Mr. Archie Hamilton : The estimated total extra cost of the Falklands commitment from 1983-84 to 1989-90, and the campaign costs, garrison running costs, garrison capital costs, and the element of the garrison capital costs which is for the airfield construction, are set out in the table :
Mr. Flynn : To ask the Secretary of State for Defence if, in his discussions with his counterpart, and other Ministers of the Federal German Government, in Frankfurt on 21-22 February, he specifically addressed the implications for article VI compliance of the nuclear non-proliferation treaty of any modernisation programme of short-range nuclear missiles for NATO member states party to the nuclear non-proliferation treaty.
Mr. Archie Hamilton : The air transport force (ATF) of the RAF meets a large proportion of the armed forces' air movements needs and is used in preference to commercial airlines for economic reasons. ATF capacity is insufficient to provide for all these requirements, however, and commercial airlines are contracted to provide regular services over a number of routes. Normal competitive tender arrangements are used to select them.
For the movement of personnel using the ATF, the RAF employs its own airfields. Where personnel move by commercial airline, the airports used are those which are most cost-effective given the start and destination points of those travelling, and the operating practices of the contractor.
Mr. John Marshall : To ask the Secretary of State for Foreign and Commonwealth Affairs what representations have been made to the Russian Government about their continued failure to grant an exit visa to Malka Prilutzkaya.
Mr. Waldegrave : The case of Malka Prilutzkaya has not previously come to our attention. If the hon. Member can supply full details about this case, we can add it to those cases about which we consistently press the Soviet authorities.
Mr. Tom Clarke : To ask the Secretary of State for Foreign and Commonwealth Affairs what was the net financial transfer of resources to the 17 most indebted countries for the last year for which figures are available ; and if he will make a statement.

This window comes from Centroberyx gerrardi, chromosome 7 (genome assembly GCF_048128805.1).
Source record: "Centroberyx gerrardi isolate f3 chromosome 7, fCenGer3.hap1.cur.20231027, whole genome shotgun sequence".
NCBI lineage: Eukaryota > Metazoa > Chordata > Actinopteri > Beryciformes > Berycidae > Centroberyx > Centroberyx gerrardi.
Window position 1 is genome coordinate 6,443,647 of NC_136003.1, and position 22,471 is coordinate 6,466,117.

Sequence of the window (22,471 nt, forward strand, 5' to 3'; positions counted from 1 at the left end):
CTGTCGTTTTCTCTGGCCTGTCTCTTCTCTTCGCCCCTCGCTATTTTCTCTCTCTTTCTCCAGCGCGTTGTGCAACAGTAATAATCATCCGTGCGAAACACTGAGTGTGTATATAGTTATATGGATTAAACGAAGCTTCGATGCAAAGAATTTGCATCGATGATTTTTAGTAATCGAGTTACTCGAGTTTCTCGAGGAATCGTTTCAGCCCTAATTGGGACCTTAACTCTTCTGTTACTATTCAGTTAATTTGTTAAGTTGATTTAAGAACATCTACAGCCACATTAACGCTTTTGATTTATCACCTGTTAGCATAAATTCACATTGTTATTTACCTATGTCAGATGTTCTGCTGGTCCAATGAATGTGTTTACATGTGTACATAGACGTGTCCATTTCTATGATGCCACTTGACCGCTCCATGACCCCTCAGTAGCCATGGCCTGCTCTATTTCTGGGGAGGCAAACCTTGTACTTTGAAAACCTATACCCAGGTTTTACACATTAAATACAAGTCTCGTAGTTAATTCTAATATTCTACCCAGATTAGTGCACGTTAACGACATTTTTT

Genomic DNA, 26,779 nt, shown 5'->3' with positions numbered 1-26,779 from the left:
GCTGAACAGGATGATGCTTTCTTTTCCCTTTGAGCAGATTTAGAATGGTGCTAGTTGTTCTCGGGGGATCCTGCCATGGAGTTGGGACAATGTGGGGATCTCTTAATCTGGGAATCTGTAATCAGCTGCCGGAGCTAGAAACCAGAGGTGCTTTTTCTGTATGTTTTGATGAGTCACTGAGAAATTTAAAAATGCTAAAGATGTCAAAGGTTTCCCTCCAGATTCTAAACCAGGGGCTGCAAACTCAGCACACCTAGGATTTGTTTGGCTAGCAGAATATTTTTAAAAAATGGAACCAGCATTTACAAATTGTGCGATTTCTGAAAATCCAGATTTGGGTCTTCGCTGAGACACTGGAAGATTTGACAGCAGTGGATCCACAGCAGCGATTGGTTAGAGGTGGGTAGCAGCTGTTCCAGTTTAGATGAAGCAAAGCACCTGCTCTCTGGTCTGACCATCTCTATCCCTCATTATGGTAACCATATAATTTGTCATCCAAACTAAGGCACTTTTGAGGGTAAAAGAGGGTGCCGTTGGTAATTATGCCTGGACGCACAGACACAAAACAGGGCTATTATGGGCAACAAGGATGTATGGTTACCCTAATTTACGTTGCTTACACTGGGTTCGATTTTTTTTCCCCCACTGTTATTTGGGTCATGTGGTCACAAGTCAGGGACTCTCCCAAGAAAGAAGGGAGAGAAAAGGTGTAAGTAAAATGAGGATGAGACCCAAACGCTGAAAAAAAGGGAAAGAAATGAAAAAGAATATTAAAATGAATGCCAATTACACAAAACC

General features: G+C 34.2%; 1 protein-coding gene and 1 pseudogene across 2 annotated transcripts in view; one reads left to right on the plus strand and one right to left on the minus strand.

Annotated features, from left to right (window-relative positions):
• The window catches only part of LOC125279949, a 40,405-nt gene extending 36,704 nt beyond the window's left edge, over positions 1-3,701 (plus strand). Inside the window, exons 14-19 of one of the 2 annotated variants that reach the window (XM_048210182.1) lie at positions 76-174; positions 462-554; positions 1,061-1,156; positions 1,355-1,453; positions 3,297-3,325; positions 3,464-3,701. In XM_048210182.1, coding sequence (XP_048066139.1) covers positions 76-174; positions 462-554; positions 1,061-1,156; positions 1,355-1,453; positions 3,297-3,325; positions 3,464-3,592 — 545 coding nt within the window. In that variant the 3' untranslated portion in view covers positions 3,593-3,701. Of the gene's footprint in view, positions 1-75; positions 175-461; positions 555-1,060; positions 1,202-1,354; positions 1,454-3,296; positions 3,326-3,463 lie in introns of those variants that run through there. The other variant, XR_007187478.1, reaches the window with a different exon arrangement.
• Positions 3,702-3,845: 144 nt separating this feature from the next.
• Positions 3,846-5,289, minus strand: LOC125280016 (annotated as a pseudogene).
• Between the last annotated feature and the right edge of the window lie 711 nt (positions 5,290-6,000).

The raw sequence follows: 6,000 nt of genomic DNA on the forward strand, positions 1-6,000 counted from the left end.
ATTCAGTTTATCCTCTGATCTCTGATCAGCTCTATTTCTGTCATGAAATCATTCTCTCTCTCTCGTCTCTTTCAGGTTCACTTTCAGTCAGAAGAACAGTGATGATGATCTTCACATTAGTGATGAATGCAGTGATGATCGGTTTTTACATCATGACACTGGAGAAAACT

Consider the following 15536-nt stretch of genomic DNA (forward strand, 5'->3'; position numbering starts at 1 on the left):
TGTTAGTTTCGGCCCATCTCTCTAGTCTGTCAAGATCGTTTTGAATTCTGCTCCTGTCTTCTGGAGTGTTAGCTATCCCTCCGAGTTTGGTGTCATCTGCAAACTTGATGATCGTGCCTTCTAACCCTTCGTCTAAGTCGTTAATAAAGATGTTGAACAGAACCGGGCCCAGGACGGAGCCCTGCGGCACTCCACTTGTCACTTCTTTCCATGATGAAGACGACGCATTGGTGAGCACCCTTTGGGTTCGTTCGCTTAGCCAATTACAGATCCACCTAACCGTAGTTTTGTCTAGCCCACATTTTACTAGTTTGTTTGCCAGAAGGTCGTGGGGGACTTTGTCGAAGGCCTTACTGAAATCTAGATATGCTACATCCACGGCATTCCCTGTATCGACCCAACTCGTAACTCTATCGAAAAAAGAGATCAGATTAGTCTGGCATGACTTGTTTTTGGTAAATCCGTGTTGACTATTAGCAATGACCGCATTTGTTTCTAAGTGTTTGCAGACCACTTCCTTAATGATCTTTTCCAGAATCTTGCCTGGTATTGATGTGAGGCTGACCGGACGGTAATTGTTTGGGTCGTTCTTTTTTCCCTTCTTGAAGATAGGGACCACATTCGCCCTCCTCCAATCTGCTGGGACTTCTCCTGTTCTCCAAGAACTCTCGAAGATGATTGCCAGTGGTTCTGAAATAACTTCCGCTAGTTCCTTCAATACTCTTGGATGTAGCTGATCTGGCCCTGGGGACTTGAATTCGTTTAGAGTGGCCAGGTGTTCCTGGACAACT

Mr. Waldegrave : According to World Bank statistics, in 1987 (the latest date for which figures are available), there was a net financial transfer from the 17 highly indebted countries of $21.8 billion.
This is a misleading figure. The bank has measured the difference between repayments of loans (principal and interest) and new lending. They take no account of other flows such as grant aid. Before interest payments, there was a positive net resource transfer of $6.2 billion to the highly indebted countries in 1987.
Sir John Farr : To ask the Secretary of State for Foreign and Commonwealth Affairs if he will list those countries which currently have (a) full diplomatic representation, (b) lower diplomatic representation at consular level, etc., and (c) no representation at all in Afghanistan.
Mr. Eggar : Since Her Majesty's embassy in Kabul is temporarily closed and since we have no substantive dealings with the Kabul regime, we cannot provide the detailed information requested. We do know that Turkey is the only NATO member still currently represented in Kabul.
Mr. Luce : I have been greatly encouraged by the response of arts organisations to my marketing initiatives over the last two years and I believe that there is now an increased appreciation of the importance of good marketing. In 1989-90 I intend to build on previous experience by offering (i) extended consultancies to arts organisations trying a new marketing approach and (ii) to
Column 512support the work of arts marketing consortia in offering new services to their members. Both schemes aim to bring in new audiences to introduce more people to the arts, and to encourage particular audience groups, such as young people, multi-cultural groups and the retired. I shall contribute 75 per cent. of the cost in both cases. I am grateful for the continued support of the Arts Council whose own marketing activities these schemes are intended to complement. It has agreed to run both schemes on my behalf.
I hope that arts organisations will find these new initiatives a valuable means of extending access to the arts, particularly to new and wider audiences.